For example: He's been punished to clean the floor but he just quickly skimmed it with a broom, with no actual care to how much cleaner the floor would become, and said he's done.
What did he do? - He _______ed it / he was ______ing it
or: How did he perform this task? - ______ly
or: "Clean the floor but don't just ________ it, make me proud!"

I have a few words in my mind but I don't think they fit what I mean or my style of expression: half-ass, skim, slacking...

Much obliged!

  • 1
    While one contextual sentence is much appreciated, it somewhat defeats the point to have more than that to include the possibility of multiple parts of speech. It makes a question category that is already somewhat open ended that attracts a plurality of answers almost unrestricted, and suggests there is no actual problem to be solved, so I am flagging this as overly broad. Please see What Types of Questions Should I Avoid Asking? and associated links for details & consider eliminating the examples that are least relevant to your intended use.
    – Tonepoet
    Commented Aug 2, 2017 at 18:13
  • 1
    Also, I really do hate to be fickle, but while I'm here, something that may also help to narrow the scope of the question, and fulfill our research criteria is checking one of your rejected words against a thesaurus and explaining why the closest alternatives don't work for you. I really think it should be relatively easy, since you seem to have some notion of what you want, but only you know exactly what you want, so it is helpful for us to help you if you do these things.
    – Tonepoet
    Commented Aug 2, 2017 at 18:26
  • 1
    This person is just checking the boxes. Commented Aug 2, 2017 at 19:17

10 Answers 10


Consider 'Going through the motions'

go through the motions (in British)

to act or perform the task (of doing something) mechanically or without sincerity

Collins English Dictionary

In the examples:

He just went through the motions.

or: "Clean the floor but don't just go through the motions, make me proud!"

  • 2
    A variation of this in US English is check the box: doing the bare minimum so you can say it's complete (so you can check it off on your "to-do" list.) I don't know if there's an equivalent British English ticking the box usage. BTW, "go through the motions" is used in the US as well. Commented Aug 2, 2017 at 14:45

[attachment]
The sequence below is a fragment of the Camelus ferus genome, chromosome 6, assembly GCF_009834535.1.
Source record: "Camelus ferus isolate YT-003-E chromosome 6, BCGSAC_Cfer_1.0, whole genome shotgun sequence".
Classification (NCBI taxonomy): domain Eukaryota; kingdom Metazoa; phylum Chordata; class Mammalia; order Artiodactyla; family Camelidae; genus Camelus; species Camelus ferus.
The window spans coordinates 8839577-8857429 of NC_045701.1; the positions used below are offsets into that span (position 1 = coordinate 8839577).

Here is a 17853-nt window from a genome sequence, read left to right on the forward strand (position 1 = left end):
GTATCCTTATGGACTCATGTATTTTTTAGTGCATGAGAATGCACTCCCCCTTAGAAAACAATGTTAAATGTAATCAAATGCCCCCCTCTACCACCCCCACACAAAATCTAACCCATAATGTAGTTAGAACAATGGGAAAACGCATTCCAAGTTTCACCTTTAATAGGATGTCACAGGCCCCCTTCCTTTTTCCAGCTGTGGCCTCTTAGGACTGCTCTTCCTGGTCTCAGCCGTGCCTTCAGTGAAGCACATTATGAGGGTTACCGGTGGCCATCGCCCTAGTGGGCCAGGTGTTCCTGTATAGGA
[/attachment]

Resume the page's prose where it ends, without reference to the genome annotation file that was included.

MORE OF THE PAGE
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    @MikeHarris I'm not sure if I've heard it in that form, but I'm certainly familiar with this kind of thing being described as "box-ticking" or "a box-ticking exercise" in BrE.
    – Chris H
    Commented Aug 2, 2017 at 15:17
  • The (in British usage) remark is misleading; the phrase has a similar meaning in AmE. Commented Aug 2, 2017 at 18:14
  • @michael.hor257k The remark came from Collins rather than me.
    – Spagirl
    Commented Aug 2, 2017 at 18:40
  • @Spagirl That page has go through the motions in British and immediately after that go through the motions in American (the word "usage" does not appear anywhere). That's just the way they have chosen to organize their information. Commented Aug 2, 2017 at 19:01

I would suggest "He cleaned the floor perfunctorily" (or "in a perfunctory manner"").

  • 1
    I agree that this is a good word, but consider editing in a source with the definition to make this answer complete.
    – Sabre
    Commented Aug 2, 2017 at 18:15

See this other ELU question: phone it in; also the answers given to that question.

What did he do? - He phoned it in / he was phoning it in

or: "Clean the floor but don't just phone it in, make me proud!"


You can say that the way he cleaned the floor was superficial: not complete and involving only the most obvious things [Cambridge].

  • Incorrect. Superficial refers only to the end result, not to the motivation of the performer or the methods used.
    – DraxDomax
    Commented Aug 2, 2017 at 13:15

Try Apathetic - uncaring, disinterested.

How did he perform this task? apathetically.


"Clean the floor but don't be apathetic about it, make me proud!"

Source: Dictionary

  • 1
    Scientifically correct but a little bit too scientific :) Thanks.
    – DraxDomax
    Commented Aug 2, 2017 at 13:12

He did the bare minimum


Now, you know it's up to you whether or not you want to just do the bare minimum. Or... well, like Brian, for example, has thirty seven pieces of flair, okay. And a terrific smile.


You've given a classic example of half-assing it.


You might like Wing it:

To do something with in an impromptu manner, improvising, with little preparation.

Source: The Phrase Finder

  • 3
    Incorrect. Winging it is about being unprepared. Nothing about the motivation to do the task or end result. Also, winging it implies you succeeded.
    – DraxDomax
    Commented Aug 2, 2017 at 13:14
  • 1
    @ToddMessenger I'd use 'winging it's in this context... I agree it implies success though. Commented Aug 2, 2017 at 13:20

Put in minimal effort.



to proceed easily without special application of effort or concern

By the skin of one's teeth

This means that the individual completed a task, but came very close to failing (also far from excelling), i.e Jim needs 100 university credits out of a possible 200 to graduate , Jim gets exactly 100 credits and gets a degree by the skin of his teeth.

Edit: I should point out that this example focuses on the success/failure aspect of doing a task, rather than the amount of effort put in.

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